Monday, September 26, 2011
One problem I face creating a new website is in the buzzy realm of SEO – Search Engine Optimization, right? Maybe I am branding the company. Maybe I’m crafting content for a new or revised site. In all cases, it is now a challenge – and good client service – to get the new site’s page ranking higher on Google and other search engines.
How to find and use the right search terms in copy, if you’re a marketer or copywriter? How to build them into your website, if you’re an in-house graphic designer or a outsource coder?
These days we pay more attention because the Internet’s a shell game. The complexity and competition of the worldwide web are the shells; your website’s optimized efficiency is the pea. Discover the pea and you win more…eyeballs. But the pea is elusive. You need more than guesswork. You need pea-finding maximizers.
I always try to find and use a set of current practices when creating a site. (“Current” is important because the game changes all the time.)
That’s just what I’ve done over the past few days. I completed a website’s content with the extra help of 11 simple but effective tricks. I learned – or re-learned – them at a Search Engine Optimization lunch seminar last week. The good people* at CITOC brought Toronto-based Stuart Crawford, President and Chief Marketing Officer at Ulistic, to lead the instruction.
Here’re my current pea-finding maximizers.
1. Start with a tight-and-right marketing plan. Every great website is based on one. Getting it nailed is harder than it looks. And it’s also where you evaluate key words and search terms.
I sharpen this by building in brand-related words, too – important when the client’s marcomms will help push customers and prospects to the new site: not just “oilfield sand screens,” for example, but “open hole expandable sand screens.”
2. Use text and lots of it. (or Department of Music to a Copywriter’s Ears). Google searches text. The more of it there is on a website, the greater the opportunity for search programs to spot your key words.
3. Optimize for where you do business. Adjust your website(s) to relate to prospects locally, regionally, nationally and internationally. All of these if you do business globally.
Searches that are effective in
Hong Kong or may not work as well in Heidelberg and vice versa – key phrases may be completely different from region to region. Example: “combat boots” in the Houston , “military boots” in the US . UK
4. Search engines work even better with “current events.” The fresher the news the better off your website is, search engine-wise. Frequency of fresh news is also a strong attractor. Which leads to…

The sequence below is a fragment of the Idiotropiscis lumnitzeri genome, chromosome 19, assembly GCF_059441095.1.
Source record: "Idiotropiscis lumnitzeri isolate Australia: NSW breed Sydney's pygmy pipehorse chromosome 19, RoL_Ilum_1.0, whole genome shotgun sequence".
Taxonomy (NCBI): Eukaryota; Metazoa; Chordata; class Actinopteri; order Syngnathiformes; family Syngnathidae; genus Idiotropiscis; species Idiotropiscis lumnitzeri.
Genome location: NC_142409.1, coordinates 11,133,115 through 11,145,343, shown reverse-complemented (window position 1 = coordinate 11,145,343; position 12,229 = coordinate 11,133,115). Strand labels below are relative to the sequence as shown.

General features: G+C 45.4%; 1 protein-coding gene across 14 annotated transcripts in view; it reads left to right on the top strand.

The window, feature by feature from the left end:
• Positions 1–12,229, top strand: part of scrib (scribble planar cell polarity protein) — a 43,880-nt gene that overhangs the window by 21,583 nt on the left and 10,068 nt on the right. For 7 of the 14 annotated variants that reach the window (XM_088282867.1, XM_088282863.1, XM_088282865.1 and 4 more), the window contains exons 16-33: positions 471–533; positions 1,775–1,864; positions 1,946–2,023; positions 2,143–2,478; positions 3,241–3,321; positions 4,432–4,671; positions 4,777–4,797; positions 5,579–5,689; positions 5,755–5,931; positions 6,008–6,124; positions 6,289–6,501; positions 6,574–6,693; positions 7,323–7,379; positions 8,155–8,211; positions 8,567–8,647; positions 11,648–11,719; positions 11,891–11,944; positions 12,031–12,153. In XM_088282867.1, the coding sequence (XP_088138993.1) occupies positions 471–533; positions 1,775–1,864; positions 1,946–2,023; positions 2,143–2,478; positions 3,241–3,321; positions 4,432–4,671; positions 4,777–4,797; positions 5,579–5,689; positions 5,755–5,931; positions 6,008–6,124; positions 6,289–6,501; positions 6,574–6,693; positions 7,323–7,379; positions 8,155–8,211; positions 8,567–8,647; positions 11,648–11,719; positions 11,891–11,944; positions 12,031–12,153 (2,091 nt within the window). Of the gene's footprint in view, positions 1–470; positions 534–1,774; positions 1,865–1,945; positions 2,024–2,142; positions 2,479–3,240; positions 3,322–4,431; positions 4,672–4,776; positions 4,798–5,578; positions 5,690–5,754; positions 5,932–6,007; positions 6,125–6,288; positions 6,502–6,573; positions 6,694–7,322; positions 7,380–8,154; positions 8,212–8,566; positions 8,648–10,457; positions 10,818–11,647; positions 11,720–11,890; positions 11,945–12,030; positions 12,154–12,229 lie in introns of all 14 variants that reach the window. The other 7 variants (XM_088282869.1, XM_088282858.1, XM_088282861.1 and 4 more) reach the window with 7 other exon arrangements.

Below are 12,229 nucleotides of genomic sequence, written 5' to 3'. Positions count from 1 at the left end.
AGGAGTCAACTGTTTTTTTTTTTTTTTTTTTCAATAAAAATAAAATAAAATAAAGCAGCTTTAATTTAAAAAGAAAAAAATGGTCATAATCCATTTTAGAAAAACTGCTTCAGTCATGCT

5. Easy updating is crucial. However you can do it, you need to be able to change up news, events and other elements on your site quickly and easily. Whether you’re the one, or you have an outside resource do it, it has to be fast and simple. Make it so.
Okay – keep a clock on your IT department, your outside vendor or freelancer. The sooner the news release is posted, the sooner search engines can get to work. No, I don’t mean it has to be done this
minute; “timely” is the right measurement here. New York
6. Enjoy more wham! from your website title tag. If you can transmit a key word or key term in the website title, do it. Putting “Jones and Company” is way less effective than “Cheap Diamond Rings ׀ Jones and Company.”
Or look at Signalwrite.com where the upper left title tag starts with “Richard Laurence Baron.” Then comes “Signalwrite” followed by “Marketing Copywriter
.” My brand is built on my three-part name. I want people to search for – and find – me. Thank you to Brian Bearden and Zephyr Salvo for constructing it this way. Houston
7. Put a Convert Button on every page. Do not lose the chance to call-to-action right where your readers may be stopping.
8. Use PR releases for backlink to your site. More frequent publicity releases, even for in-company celebrations, can boost visits to your website…remember to put hotlinks into your PR every time.
9. Then get OPWs to link to yours. That’s Other People’s Websites. Your partners, vendors, customers – either from some social media site(s) or their own websites…this will drive traffic to yours also. Don’t forget to return the favor.
10. Take massive advantage of Google Places. B2B or Retail, especially Retail – put up a separate Google Places listing for each store, office and facility. Don’t forget to check current address details.
11. Test and measure, test and measure. Keep using Google Analytics and other options to see how your newly effectorized website is doing. SEO needs some care and feeding, you just want to know what, where and when.
These are nowhere near all the SEO rules, tips and tricks. And unless your life is spent online, that means another kind of shell game for you to confront. How do you pick the right SEO person or firm to help you with this?
Maybe “test and measure” applies here, too. C’mon, can I get some opinions on this from real social media experts?
*Nota Bene (which means “note well”): Signalwrite-sized thanks with loud tropical shirts on to Citoc’s BJ Farmer and his team for timely and tasty learning; to Ulistic’s Crawford, taking advantage of Houston weather before snow-flying time comes to eastern Canada; and Hieronymus Bosch (c. 1450-1516) who shows that finding the pea has been much harder than it looks for centuries. From Wikimedia Commons.
Saturday, September 24, 2011
E.g., I’m particularly grateful for today’s Signalwriter post visual first posted by Sarah Long, English-language writer at GBG Copywriting in
. Particularly – because it’s one of several portraying a mistake in the old Stella Gothenburg, Sweden “Perfection has its price” ad campaign. And because client Cameron Wallace of Helix ESG loves Stella. Artois